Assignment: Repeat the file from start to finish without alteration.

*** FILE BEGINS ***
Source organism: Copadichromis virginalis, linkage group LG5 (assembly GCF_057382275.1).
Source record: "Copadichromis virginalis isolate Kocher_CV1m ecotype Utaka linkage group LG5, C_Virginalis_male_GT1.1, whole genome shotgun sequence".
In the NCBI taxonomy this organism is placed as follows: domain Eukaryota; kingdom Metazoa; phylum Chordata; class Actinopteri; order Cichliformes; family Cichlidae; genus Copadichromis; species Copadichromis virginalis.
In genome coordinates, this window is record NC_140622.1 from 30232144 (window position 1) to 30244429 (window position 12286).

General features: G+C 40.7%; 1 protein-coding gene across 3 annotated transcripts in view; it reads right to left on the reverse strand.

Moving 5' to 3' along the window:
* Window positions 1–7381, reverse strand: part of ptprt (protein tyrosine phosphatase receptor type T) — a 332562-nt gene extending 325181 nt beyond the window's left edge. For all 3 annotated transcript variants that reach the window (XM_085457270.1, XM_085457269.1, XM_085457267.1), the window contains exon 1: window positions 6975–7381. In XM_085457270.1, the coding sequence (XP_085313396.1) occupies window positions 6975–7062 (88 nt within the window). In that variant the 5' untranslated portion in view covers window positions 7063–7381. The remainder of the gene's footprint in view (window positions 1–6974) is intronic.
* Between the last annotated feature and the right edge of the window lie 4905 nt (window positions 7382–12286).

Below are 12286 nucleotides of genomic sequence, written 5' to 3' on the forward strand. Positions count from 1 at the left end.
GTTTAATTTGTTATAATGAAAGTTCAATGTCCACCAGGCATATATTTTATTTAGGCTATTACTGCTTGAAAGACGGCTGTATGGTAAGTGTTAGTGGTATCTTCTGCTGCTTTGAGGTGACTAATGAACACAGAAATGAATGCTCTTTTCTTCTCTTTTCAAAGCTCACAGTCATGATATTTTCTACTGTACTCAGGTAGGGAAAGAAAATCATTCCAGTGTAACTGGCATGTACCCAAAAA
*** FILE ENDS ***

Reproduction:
Source organism: Copadichromis virginalis, linkage group LG5 (assembly GCF_057382275.1).
Source record: "Copadichromis virginalis isolate Kocher_CV1m ecotype Utaka linkage group LG5, C_Virginalis_male_GT1.1, whole genome shotgun sequence".
In the NCBI taxonomy this organism is placed as follows: domain Eukaryota; kingdom Metazoa; phylum Chordata; class Actinopteri; order Cichliformes; family Cichlidae; genus Copadichromis; species Copadichromis virginalis.
In genome coordinates, this window is record NC_140622.1 from 30232144 (window position 1) to 30244429 (window position 12286).

General features: G+C 40.7%; 1 protein-coding gene across 3 annotated transcripts in view; it reads right to left on the reverse strand.

Moving 5' to 3' along the window:
* Window positions 1–7381, reverse strand: part of ptprt (protein tyrosine phosphatase receptor type T) — a 332562-nt gene extending 325181 nt beyond the window's left edge. For all 3 annotated transcript variants that reach the window (XM_085457270.1, XM_085457269.1, XM_085457267.1), the window contains exon 1: window positions 6975–7381. In XM_085457270.1, the coding sequence (XP_085313396.1) occupies window positions 6975–7062 (88 nt within the window). In that variant the 5' untranslated portion in view covers window positions 7063–7381. The remainder of the gene's footprint in view (window positions 1–6974) is intronic.
* Between the last annotated feature and the right edge of the window lie 4905 nt (window positions 7382–12286).

Below are 12286 nucleotides of genomic sequence, written 5' to 3' on the forward strand. Positions count from 1 at the left end.
GTTTAATTTGTTATAATGAAAGTTCAATGTCCACCAGGCATATATTTTATTTAGGCTATTACTGCTTGAAAGACGGCTGTATGGTAAGTGTTAGTGGTATCTTCTGCTGCTTTGAGGTGACTAATGAACACAGAAATGAATGCTCTTTTCTTCTCTTTTCAAAGCTCACAGTCATGATATTTTCTACTGTACTCAGGTAGGGAAAGAAAATCATTCCAGTGTAACTGGCATGTACCCAAAAA